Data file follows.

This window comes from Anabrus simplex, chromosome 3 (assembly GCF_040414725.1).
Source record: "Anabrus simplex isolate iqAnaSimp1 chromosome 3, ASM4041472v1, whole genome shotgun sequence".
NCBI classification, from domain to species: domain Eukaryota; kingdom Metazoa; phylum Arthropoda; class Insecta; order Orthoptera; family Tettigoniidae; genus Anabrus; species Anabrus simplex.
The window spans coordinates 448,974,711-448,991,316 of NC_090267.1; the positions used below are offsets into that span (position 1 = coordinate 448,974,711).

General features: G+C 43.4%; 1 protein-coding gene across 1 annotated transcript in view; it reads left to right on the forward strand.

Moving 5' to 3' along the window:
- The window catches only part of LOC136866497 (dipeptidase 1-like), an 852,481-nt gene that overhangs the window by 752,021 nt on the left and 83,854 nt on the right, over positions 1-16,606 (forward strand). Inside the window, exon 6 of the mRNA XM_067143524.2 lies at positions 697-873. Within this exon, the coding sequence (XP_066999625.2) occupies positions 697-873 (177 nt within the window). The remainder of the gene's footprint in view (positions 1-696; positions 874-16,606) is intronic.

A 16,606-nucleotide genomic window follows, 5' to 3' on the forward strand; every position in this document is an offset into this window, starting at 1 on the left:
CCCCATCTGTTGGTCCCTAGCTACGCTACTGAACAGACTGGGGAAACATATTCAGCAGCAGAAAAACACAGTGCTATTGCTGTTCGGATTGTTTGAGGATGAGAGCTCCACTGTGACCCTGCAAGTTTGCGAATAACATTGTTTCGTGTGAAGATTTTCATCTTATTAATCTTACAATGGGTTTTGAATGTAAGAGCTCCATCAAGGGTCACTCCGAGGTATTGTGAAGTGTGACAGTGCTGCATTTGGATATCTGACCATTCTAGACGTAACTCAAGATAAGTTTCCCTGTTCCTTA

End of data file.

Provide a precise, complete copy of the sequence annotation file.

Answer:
This window comes from Anabrus simplex, chromosome 3 (assembly GCF_040414725.1).
Source record: "Anabrus simplex isolate iqAnaSimp1 chromosome 3, ASM4041472v1, whole genome shotgun sequence".
NCBI classification, from domain to species: domain Eukaryota; kingdom Metazoa; phylum Arthropoda; class Insecta; order Orthoptera; family Tettigoniidae; genus Anabrus; species Anabrus simplex.
The window spans coordinates 448,974,711-448,991,316 of NC_090267.1; the positions used below are offsets into that span (position 1 = coordinate 448,974,711).

General features: G+C 43.4%; 1 protein-coding gene across 1 annotated transcript in view; it reads left to right on the forward strand.

Moving 5' to 3' along the window:
- The window catches only part of LOC136866497 (dipeptidase 1-like), an 852,481-nt gene that overhangs the window by 752,021 nt on the left and 83,854 nt on the right, over positions 1-16,606 (forward strand). Inside the window, exon 6 of the mRNA XM_067143524.2 lies at positions 697-873. Within this exon, the coding sequence (XP_066999625.2) occupies positions 697-873 (177 nt within the window). The remainder of the gene's footprint in view (positions 1-696; positions 874-16,606) is intronic.

A 16,606-nucleotide genomic window follows, 5' to 3' on the forward strand; every position in this document is an offset into this window, starting at 1 on the left:
CCCCATCTGTTGGTCCCTAGCTACGCTACTGAACAGACTGGGGAAACATATTCAGCAGCAGAAAAACACAGTGCTATTGCTGTTCGGATTGTTTGAGGATGAGAGCTCCACTGTGACCCTGCAAGTTTGCGAATAACATTGTTTCGTGTGAAGATTTTCATCTTATTAATCTTACAATGGGTTTTGAATGTAAGAGCTCCATCAAGGGTCACTCCGAGGTATTGTGAAGTGTGACAGTGCTGCATTTGGATATCTGACCATTCTAGACGTAACTCAAGATAAGTTTCCCTGTTCCTTA